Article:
A word from Roger Kimball

Now celebrating its twenty-fifth year, The New Criterion (subscribe here) has in my view established itself as the preeminent American cultural review. Dinesh D’Souza opens his response to the title of my essay on his new book with silly disparagement of the New Criterion, based on its small circulation. D’Souza to the contrary notwithstanding, if you are not familiar with the New Criterion, you should be. Mark Steyn, for example, was until recently its regular theater critic; Brooke Allen has succeeded to the theater beat. National Review managing editor Jay Nordlinger is TNC’s regular music critic and James Bowman is TNC’s regular media critic. Each issue of the magazine is full of superb essays and reviews such as John Simon’s essay on Proust (registration required) and Mark Steyn’s on Kingsley Amis (free access), both in the March issue.
Together with Hilton Kramer, Roger Kimball is the editor and publisher of the magazine. Roger and managing editor James Panero invited me to write a review of D’Souza’s book for TNC. Roger had already read the book and written a critical review for National Review. I asked Roger if he would like to respond to D’Souza’s linked comments including the disparagement of TNC. Roger confined himself to D’Souza’s book:

Dear Scott,
You ask if I have read Dinesh’s response to your article in The New Criterion: yes. I thought it a sad and preposterous piece of work–not unlike the book, alas. It also illustrates the often overlooked fact that the preposterous and the malevolent are not mutually exclusive: they can, and often do, cohabit quite comfortably. Many conservatives have criticized The Enemy at Home; Dinesh promises to “expose their errors of fact and logic, and their massive ignorance of Islam.” I await the corrections. But it is worth noting that the subject at hand–who is responsible for the terrorist attacks of 9/11–doesn’t require much knowledge of Islam. What it requires is an understanding of the sort of homicidal mania that inspires Islamic radicals. To pretend otherwise is (as Bishop Berekley said in another context) to stir up a cloud of dust and then complain that you cannot see. I might also point out that “Islamophobia” is a misnomer. A phobia is an irrational or groundless fear. Nothing could be more rational or well grounded than a fear of radical Islam.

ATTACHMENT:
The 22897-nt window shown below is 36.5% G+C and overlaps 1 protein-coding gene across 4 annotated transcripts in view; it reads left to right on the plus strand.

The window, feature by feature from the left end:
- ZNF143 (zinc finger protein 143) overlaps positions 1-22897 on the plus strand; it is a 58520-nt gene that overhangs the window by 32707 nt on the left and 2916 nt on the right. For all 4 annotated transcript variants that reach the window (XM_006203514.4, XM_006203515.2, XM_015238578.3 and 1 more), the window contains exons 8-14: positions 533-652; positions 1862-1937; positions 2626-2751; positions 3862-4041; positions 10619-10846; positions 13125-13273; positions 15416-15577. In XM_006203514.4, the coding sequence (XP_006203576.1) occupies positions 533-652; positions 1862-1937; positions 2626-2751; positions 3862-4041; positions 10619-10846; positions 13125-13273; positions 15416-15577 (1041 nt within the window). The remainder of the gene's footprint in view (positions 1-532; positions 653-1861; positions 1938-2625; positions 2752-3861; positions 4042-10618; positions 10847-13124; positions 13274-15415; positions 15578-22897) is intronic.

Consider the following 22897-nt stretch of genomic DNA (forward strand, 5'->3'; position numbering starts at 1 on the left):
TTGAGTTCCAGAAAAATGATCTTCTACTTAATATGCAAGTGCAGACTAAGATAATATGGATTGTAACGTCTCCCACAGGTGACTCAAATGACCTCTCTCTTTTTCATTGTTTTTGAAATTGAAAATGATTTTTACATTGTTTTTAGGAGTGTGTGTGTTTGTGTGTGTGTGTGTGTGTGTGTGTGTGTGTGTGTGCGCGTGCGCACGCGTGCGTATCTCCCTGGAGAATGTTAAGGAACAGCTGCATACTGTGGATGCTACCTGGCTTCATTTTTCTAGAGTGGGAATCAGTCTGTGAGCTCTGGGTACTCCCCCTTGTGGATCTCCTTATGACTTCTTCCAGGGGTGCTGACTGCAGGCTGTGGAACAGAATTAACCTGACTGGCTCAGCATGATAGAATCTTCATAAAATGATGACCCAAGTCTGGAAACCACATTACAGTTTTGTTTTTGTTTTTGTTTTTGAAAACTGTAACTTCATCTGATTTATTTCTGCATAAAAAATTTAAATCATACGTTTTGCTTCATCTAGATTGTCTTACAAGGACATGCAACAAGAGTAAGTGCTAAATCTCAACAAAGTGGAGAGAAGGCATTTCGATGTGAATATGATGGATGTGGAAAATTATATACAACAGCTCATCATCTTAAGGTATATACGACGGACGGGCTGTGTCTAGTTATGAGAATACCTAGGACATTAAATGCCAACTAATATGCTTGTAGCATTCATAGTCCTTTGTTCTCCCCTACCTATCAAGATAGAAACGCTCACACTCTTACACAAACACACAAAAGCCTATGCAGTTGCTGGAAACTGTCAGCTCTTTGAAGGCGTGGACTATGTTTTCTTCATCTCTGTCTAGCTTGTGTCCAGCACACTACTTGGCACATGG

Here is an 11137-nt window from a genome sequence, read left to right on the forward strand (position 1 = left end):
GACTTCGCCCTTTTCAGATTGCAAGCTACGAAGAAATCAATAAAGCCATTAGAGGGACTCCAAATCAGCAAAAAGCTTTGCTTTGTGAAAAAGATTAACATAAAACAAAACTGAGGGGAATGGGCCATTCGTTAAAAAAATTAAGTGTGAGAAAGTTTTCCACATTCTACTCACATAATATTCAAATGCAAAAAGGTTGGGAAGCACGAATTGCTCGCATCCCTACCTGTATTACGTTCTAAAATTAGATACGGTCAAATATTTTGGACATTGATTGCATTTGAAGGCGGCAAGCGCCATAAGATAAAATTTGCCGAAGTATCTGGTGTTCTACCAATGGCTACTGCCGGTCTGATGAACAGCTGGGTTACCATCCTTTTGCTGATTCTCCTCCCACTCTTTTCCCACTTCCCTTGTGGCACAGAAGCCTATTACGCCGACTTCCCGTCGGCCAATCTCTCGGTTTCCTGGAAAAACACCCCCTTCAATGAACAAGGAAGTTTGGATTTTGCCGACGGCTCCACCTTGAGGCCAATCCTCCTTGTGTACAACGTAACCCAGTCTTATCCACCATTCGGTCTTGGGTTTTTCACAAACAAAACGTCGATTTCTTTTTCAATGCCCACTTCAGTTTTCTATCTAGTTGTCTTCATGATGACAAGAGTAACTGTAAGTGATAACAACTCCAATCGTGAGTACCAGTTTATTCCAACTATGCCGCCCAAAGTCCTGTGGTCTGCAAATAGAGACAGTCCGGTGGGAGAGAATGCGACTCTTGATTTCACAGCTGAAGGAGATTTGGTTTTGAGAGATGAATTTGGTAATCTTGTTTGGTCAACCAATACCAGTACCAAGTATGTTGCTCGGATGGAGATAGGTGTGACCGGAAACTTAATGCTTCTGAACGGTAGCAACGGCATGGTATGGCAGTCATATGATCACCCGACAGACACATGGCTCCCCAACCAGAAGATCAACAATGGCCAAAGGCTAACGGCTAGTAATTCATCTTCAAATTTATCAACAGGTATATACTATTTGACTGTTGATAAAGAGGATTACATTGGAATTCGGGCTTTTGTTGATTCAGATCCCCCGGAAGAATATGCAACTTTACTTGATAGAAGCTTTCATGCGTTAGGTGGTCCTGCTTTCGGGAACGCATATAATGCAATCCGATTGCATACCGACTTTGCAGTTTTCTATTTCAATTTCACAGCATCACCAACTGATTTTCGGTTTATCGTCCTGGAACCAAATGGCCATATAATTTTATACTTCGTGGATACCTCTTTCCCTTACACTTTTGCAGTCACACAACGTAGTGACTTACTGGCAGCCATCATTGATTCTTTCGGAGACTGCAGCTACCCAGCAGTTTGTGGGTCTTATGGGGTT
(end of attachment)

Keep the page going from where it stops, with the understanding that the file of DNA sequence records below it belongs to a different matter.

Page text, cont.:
Dinesh has done some good work in the past–indeed, I have praised him in the pages of that magazine he no longer reads–but this book is more than a disappointment, more than a shoddy piece of work: it is a disgrace. And it is not just an intellectual and (ultimately) a moral disgrace, it is a politically dangerous disgrace: first, because it illegitimately reinforces certain leftish stereotypes about conservatives and, second, because it systematically ignores or misrepresents the nature of the Islamic threat to Western civilization. Dinesh has always courted cheap controversy for the sake of selling himself–it was one of the least attractive aspects of his road show with Stanley Fish following the publication of Illiberal Education–but his calculation that notoriety leads to sales which lead to acclamation and success has foundered on the moral vacuum at the center of this book. He has made himself ridiculous–but it is the ridiculousness not of a buffoon but an agent provocateur (the moral being that buffoons can be dangerous as well as laughable). I am not sure whether it is blindness or active misrepresentation of the truth that is chiefly responsible for The Enemy at Home, but the sad fact is that the book instantiates the charge contained in its title.

PAUL adds: Early in a baseball season long ago, New York Giants manager Bill Terry was asked about the prospects of the Brooklyn Dodgers. Terry responded, “is Brooklyn still in the league?” Late that same year, the Dodgers knocked the Giants out of the pennant race.
Dinesh D’Souza responded to Scott’s criticsim of his book in part by asking whether the the New Criterion, where Scott’s review appeared, is still in the league. As Scott notes, it very much is — a fact demonstrated by the impact that Scott’s review has had throughout the blogosphere and by virtue of being reprinted in the Opinion Journal.
The power of an idea is not purely, or even largely, a function of whether it appears in a mass circulation publication.

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